60), it is provided that the act of 1870 "shall be construed as if there were included in the first schedule to that act the list of crimes contained in the schedule to this act; and in the latter schedule is included "any indictable offense under * * * * chapter 98 (24 & 25 Vict.), to consolidate and amend the statute law of England and Ireland relatiug to indictable offenses by forgery, or any act amending or substituted for the same which is not included in the first schedule of the principal act" (1870). Chapter 98 of 24 and 25 Vict. is one of the "five consolidated acts of 1861;" and of all this Mr. Justice Stephen in the chapter on Extradition in his History of the Criminal Law (vol. 1, p. 68) says: "Forgery at common law would be included in the schedule to the act of 1870, though it is not within the forgery act of 1861 (chapter 98, supra). If as is probably the case there are any statutory forgeries subsequent to the Forgery Act they also would be included in the words of the schedule of the act of 1870."

It may be added that reported cases arising upon demand for extradition from the United States cannot be urged against this interpretation of the Canadian and Fnglish extradition acts, because our statute on this subject (§ 5270, U. S. Rev. Stat.) expressly provides that the accused may be held if our magistrate "deems the evidence sufficient to sustain the charge under the provisions of the proper treaty.'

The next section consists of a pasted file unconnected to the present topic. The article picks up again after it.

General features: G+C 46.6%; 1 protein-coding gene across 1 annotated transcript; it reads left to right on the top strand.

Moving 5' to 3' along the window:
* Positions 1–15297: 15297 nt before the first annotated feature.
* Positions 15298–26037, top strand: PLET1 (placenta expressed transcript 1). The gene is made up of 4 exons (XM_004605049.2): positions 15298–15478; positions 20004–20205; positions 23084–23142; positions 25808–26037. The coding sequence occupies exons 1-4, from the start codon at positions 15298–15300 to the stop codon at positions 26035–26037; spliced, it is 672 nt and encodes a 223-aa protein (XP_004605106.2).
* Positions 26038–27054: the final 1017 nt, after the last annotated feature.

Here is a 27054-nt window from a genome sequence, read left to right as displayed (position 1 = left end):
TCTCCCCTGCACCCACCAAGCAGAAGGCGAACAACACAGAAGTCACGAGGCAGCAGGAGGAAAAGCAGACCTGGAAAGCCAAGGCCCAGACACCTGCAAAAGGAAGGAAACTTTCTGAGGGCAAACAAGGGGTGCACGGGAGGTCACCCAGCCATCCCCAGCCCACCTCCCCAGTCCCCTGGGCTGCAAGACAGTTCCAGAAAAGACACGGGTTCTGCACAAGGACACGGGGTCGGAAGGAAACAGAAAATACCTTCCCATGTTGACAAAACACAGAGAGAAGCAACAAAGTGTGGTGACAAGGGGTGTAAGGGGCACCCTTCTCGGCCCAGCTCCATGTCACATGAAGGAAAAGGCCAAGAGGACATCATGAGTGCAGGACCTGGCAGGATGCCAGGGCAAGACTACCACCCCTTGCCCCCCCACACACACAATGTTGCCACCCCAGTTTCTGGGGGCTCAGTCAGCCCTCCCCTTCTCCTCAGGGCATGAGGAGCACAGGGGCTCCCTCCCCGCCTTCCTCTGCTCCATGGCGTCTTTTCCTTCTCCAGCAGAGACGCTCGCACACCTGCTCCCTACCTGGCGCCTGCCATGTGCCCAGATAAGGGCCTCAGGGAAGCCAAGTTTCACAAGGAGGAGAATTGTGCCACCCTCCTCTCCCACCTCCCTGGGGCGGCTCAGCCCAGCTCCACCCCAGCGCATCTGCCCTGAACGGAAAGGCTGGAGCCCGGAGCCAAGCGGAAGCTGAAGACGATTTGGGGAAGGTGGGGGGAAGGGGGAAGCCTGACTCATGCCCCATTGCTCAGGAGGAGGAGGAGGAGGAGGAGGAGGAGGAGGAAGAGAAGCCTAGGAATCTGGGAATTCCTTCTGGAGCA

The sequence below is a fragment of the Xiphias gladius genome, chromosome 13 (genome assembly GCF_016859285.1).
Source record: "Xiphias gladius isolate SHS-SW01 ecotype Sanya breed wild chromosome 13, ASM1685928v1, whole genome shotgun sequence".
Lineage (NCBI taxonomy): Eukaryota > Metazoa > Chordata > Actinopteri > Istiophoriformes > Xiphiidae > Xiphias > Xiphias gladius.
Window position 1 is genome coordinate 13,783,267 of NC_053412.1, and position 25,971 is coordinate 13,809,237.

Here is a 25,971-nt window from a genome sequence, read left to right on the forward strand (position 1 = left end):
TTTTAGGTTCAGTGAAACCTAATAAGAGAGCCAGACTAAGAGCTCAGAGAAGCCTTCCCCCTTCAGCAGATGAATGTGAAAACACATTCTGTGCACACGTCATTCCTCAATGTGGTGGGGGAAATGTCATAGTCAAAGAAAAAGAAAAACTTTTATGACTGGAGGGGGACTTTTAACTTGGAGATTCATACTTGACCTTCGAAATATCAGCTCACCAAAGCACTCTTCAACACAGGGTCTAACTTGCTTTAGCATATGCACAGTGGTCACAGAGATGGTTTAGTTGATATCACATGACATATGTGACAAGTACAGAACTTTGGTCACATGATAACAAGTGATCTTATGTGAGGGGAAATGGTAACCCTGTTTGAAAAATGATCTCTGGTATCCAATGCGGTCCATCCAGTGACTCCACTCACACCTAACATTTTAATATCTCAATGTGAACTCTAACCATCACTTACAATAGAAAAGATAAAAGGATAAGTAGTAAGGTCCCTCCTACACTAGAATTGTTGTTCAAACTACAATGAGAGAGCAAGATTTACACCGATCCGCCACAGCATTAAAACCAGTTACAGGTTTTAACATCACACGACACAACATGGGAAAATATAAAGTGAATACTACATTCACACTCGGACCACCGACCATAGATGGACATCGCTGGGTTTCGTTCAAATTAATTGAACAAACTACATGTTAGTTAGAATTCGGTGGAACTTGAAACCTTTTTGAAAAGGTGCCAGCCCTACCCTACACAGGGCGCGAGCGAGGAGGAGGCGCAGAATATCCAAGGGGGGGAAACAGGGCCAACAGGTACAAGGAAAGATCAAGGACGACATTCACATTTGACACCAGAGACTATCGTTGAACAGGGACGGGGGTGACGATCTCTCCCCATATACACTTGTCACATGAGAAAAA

Such being the conclusions of those charged with the prosecution of the offenses committed by Eno, and it being regarded as unwise to rest the demand for his extradition simply on a charge of larceny or embezzlement, or for any offense not specified in general terms in the Ashburton treaty, an examination of the laws of Canada revealed the fact that certain transactions of Eno were made indictable offenses under the Dominion Forgery Act; they were likewise indictable as forgery under the provisions of our Penal Code.

This act (32-33 Vict., ch. 19) is entitled "An Act Respecting Forgery;" and by its preamble declares: "Whereas, it is expedient to assimilate, amend and consolidate the statute law of the several provinces of Quebec, Ontario and Nova Scotia and New Brunswick respecting indictable offenses by forgery, and to extend the same as so consolidated to all Canada. "Therefore," etc.

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This statute sets forth in twenty-nine sections certain offenses, including most of the common-law forgeries; each section declares the grade of the particular offense, as a felony or a misdemeanor, as the case may be, and prescribes the punishment; many of the sections use the words "whosoever shall forge," etc., etc., as our Code does, without anywhere defining the words "forge or "forgery;" and in many sections the word "forge "does not appear, although the offense declared against may be clearly forgery, nor does any section declare in so many words that the offense set forth shall be forgery.

19

* * *

Section 27 provides that "whosoever with intent to defraud, draws, makes, signs * any bill of exchange or promissory note, or any undertaking, warrant, order, authority or request for the payment of money *by procuration or otherwise, for, in the name, or on account of any other person, without lawful authority or excuse," is guilty of felony,

* **

etc.

This section 27 is identical with section 24 of the English Forgery Act of 1861, mentioned above; the English act is entitled "An act to consolidate and amend the statute law of England and Ireland relating to indictable offenses by forgery;" and the subtitle under which this section 24 falls is identical with the corresponding subtitle of the Canadian act, namely: "As to forging deeds, wills, bills of exchange, etc.;" this section 24 was intended to meet the case decided in Regina v. White, 1 Deu. C. C. 208, where one was in